Anyway, an old test like that is pretty obsolete now.  If it's the only thing you have from a dead relative, okay, but otherwise, if you are interested, retest them.
Yes thank you Jamie, I was trying to keep it pretty simple .  But sometimes yes a marker or also called alles, is a number range. And there are 12, 37, 67 and the best to get the 111 marker test.  One past that is the Big Y.  Even if had a 12 marker test I would not recommend it, that pretty much just says you are a human that ultimately hails from a broad region.  If at all possible just go ahead and get the 111 test because you will end up wanting it anyway.
So if it was a yDNA test, then would that have come from FT DNA?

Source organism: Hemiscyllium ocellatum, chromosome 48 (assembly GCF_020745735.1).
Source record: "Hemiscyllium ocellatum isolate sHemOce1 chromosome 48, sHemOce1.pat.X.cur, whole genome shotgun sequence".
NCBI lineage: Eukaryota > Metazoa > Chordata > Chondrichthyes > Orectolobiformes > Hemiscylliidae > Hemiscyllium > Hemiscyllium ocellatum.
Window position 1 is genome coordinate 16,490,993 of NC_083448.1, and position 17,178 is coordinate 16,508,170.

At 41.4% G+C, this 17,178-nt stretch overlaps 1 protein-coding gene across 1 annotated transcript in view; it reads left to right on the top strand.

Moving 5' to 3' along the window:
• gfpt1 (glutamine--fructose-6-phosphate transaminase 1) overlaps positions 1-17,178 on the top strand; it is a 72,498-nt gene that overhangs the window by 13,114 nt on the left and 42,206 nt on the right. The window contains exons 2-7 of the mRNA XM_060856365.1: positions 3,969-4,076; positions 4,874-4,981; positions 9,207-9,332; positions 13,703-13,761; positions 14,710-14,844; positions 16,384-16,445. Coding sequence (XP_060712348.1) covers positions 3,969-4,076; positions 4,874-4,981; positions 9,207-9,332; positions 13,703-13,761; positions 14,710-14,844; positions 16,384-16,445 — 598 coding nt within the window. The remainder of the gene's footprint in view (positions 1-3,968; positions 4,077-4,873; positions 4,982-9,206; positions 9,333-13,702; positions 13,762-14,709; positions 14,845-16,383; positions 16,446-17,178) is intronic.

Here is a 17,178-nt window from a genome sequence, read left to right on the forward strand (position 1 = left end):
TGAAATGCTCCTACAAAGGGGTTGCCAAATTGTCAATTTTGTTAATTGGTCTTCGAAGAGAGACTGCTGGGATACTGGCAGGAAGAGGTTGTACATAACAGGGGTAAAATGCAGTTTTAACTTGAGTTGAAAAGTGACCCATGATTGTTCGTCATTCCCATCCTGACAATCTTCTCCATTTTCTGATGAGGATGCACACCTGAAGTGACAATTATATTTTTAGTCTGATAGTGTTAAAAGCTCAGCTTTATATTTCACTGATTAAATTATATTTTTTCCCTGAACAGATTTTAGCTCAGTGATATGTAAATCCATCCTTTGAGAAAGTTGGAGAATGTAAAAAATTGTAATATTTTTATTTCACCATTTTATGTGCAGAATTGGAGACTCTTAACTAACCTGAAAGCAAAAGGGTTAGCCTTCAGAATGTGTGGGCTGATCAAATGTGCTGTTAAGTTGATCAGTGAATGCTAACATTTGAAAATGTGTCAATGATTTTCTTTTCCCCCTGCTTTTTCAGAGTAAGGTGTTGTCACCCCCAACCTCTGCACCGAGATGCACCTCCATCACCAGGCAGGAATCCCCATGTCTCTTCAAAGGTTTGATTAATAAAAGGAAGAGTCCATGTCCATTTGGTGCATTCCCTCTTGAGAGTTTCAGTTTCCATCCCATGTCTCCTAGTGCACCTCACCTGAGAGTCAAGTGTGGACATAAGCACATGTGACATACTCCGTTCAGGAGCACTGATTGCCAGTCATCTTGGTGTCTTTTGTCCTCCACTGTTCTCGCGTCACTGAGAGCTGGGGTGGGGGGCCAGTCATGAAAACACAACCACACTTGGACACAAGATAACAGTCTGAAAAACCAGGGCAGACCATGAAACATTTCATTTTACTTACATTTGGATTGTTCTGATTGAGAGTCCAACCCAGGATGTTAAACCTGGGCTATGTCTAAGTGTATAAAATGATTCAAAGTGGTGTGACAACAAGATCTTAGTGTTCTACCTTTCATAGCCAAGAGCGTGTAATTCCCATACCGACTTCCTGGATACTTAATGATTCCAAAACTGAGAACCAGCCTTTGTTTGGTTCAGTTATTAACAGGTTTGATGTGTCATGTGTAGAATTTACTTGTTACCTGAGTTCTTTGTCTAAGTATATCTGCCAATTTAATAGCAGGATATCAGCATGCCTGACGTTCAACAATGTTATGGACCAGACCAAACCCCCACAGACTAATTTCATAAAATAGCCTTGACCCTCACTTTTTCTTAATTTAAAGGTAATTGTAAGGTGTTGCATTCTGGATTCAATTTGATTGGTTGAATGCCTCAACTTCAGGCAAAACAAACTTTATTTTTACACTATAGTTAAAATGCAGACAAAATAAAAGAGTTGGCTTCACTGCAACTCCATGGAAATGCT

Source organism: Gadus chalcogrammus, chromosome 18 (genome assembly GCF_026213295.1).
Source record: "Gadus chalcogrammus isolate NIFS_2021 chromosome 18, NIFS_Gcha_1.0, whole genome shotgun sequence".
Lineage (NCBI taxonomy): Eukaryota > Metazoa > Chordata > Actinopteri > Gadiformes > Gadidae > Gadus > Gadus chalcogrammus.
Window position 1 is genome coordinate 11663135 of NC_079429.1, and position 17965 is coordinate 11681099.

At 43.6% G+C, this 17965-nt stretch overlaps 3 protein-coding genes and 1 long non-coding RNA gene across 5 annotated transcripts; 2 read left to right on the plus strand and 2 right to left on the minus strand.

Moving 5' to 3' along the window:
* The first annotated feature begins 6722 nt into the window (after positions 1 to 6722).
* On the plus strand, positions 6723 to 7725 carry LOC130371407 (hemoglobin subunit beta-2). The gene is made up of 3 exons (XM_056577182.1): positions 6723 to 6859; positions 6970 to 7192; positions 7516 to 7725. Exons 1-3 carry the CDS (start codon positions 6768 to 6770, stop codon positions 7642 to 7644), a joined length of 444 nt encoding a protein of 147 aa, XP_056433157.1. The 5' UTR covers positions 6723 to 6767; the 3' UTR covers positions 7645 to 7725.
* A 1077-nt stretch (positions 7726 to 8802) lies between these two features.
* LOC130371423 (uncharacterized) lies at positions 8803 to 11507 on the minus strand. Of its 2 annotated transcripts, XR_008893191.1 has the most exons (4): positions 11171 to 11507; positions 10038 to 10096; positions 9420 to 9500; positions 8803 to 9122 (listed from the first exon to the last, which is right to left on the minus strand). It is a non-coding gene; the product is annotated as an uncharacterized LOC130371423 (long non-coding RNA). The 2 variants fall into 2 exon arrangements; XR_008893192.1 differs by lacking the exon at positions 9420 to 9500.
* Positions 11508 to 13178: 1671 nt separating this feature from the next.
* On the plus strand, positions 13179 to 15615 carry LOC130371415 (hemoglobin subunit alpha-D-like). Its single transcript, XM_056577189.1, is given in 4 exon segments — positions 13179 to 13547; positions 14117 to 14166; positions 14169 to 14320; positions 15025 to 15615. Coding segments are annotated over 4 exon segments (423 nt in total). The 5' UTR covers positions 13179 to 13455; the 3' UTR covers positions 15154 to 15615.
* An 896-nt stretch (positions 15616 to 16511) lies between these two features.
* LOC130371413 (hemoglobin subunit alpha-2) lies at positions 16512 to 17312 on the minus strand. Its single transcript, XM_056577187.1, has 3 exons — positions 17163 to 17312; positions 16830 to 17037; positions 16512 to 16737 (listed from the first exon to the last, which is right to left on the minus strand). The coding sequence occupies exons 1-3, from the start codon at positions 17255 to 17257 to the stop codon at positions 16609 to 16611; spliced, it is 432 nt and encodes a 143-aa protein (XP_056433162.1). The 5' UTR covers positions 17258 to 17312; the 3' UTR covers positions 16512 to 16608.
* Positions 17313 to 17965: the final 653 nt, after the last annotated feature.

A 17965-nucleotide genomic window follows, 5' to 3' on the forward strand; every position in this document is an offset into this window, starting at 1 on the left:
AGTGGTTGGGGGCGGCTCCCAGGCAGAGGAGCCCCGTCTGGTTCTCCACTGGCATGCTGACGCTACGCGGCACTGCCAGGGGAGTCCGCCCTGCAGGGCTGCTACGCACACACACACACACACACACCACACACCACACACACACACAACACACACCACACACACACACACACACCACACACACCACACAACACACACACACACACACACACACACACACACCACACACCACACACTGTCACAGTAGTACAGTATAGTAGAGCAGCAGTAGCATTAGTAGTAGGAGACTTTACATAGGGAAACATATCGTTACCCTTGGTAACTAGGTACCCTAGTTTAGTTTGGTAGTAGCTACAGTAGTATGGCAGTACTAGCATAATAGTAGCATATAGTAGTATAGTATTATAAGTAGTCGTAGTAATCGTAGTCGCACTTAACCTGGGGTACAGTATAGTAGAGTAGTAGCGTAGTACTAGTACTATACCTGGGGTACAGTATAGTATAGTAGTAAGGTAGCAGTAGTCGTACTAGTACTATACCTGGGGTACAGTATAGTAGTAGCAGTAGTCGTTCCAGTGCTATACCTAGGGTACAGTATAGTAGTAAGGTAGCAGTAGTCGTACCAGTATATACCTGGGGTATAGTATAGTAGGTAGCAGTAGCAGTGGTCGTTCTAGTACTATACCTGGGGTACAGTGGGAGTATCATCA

Yes most likely, if in the United States .  Most other companies only test what is termed autosomal DNA, representative of your DNA results over all from every branch of your tree.

And the numbers you gave are undoubtedly the beginning numbers in a y-line results sequence, although as Jamie points out only a partial list of even the lowest test level of 12 markers.

What folks here on Wikitree link are male y line kits which they must manage, and manage or have permission from the person in the profile whose tested then link FTDNA results via kit number.  And then they also may link autosomal results with  permissions again from kit owner from Ancestry, FTDNA, Gedmatch, or 23&me.  The numbers you posted in raw data form are not linked. You can find more in the help section under DNA about how to get and post DNA for matching.